Press release Winner of organic agriculture and agroecology thesis award: student develops robot for labor-intensive tasks on small-scale farms together with farmers

Robot rolling over rows of lettuce plants
UGent student Rembrandt Perneel won, with the development of a (semi) autonomous, modular robotic platform that can be used for weed control on small-scale farms and thus play a supporting role in performing labor-intensive tasks.

Master's and Bachelor's students who graduated in 2019 or 2020 could apply, by sending in their thesis and translating the results into an easy to read article. A jury consisting of representatives of the organic sector (Boerenbond and BioForum), Flanders Department of Agriculture and Fisheries and the knowledge networks NOBL and CCBT judged all submissions on content, innovation and research quality and relevance to the Flemish organic practice.

This time the winner was Rembrandt Perneel, UGent master student in industrial sciences: industrial design. The thesis was titled: 'Design and modelling of a modular robotic system to improve weed management in raised bed organic farming'. Supervisors were Prof Dr ir Francis Wyffels and Prof Jan Devos of UGent and co-supervisor Dr Ir Simon Cool of ILVO.

For his thesis, Rembrandt started by talking to six Community Supported Agriculture (CSA) farms in Belgium and the Netherlands. The labor intensiveness of weed control in particular proved to be the biggest issue. Moreover, CSA companies grow many different crops, which increases the demand for manual labor. 'Therefore, I set to work on the design and development of a (semi-) autonomous, modular robot platform that can be used for weed control on small-scale farms and thus play a supporting role in the performance of labor-intensive tasks' explains Perneel. The ultimate goal of is an affordable, multi-purpose robot, which in addition to weeding can also be used to sow or harvest and where the farmers can adapt the system to the farm's needs.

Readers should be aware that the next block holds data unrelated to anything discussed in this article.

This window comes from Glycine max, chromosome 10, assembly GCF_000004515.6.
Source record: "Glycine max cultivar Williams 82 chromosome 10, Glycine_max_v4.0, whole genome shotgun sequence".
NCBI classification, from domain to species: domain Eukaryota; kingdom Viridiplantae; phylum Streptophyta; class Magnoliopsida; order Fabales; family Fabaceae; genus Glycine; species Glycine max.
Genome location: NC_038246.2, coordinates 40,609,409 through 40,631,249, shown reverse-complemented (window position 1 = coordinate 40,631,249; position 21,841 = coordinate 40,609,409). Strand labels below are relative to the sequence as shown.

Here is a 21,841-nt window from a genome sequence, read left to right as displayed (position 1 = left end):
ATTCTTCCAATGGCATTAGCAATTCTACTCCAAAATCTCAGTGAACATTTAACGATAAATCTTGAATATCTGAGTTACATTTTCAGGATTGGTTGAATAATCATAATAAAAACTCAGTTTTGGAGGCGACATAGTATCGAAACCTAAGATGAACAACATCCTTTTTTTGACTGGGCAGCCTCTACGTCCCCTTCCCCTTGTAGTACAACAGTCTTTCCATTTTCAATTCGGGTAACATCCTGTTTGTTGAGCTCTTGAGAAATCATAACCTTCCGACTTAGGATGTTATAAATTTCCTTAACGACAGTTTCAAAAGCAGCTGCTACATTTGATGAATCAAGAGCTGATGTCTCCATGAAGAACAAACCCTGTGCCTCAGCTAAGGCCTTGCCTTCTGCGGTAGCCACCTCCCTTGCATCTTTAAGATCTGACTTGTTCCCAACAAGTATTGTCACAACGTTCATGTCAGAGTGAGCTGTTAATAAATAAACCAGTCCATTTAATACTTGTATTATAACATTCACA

'By addressing a real-life need, involving the farmers throughout the development of the robot, and also keeping a close eye on the cost of production, the chances that this innovation will be used in practice are very high. These aspects were decisive in the unanimous decision to award Rembrant Perneel this prize,' says the jury. The Department of Agriculture and Fisheries rewarded the winner of this edition with a cash prize of €1000.

Besides the winner, 2 other theses were nominated for their commendable work:

  • Michaël Devos with his master thesis entitled 'Optimization of weed control in the cultivation of organic frozen spinach'- Promotor Prof. Dr. ir. Benny De Cauwer (UGent) and ir. Lieven Delanote (Inagro vzw)- examined the cultivation technical possibilities to optimize weed control in organic spinach for industrial processing. For example, faster growing varieties appear to have an advantage. A sufficiently high planting density of 200 plants/m² is also important, especially in combination with post-emergence weeding. Furthermore, a narrow row spacing (10-12 cm), one burning on a false seedbed or in pre-emergence, as little soil disturbance as possible on a false seedbed, and two weeding times in post-emergence increase the chances of a quantitatively and qualitatively acceptable final product.
  • In Mikey Van Keersbilck's bachelor thesis entitled 'Cultivation of small fruits via extracts derived from companion planting in function of pesticide reduction' under internship supervisor Lieven Verhaeghe from Vives university college, he applied extracts of plants known to be unpopular with target insects in the fight against pests. These extracts were applied in strawberry cultivation against the white fly and the Asian fruit fly. This showed that it is indeed possible to grow strawberries with only the extract of African marigolds as a remedy against these insects. With an efficacy of 77.78%, this comes close to typical insecticides, but without the undesirable side effects on bees, bumblebees and other beneficial insects.

'Organic farmers are confronted every day with questions about their crops, the social and economic aspect and many other issues. Each answer forms a new piece of the puzzle, making it increasingly full. We challenge students to convert their acquired knowledge into practically relevant solutions and to choose a thesis topic within organic agriculture," says the organic sector. 'And we like to reward the best thesis for their efforts by means of a prize.' add the organizers.

> Read the winner's popularized article (in Dutch).

More info about het Vlaamse BioKennisNetwerk (in Dutch)


Contact us

Lieve De Cock

ILVO researcher

See also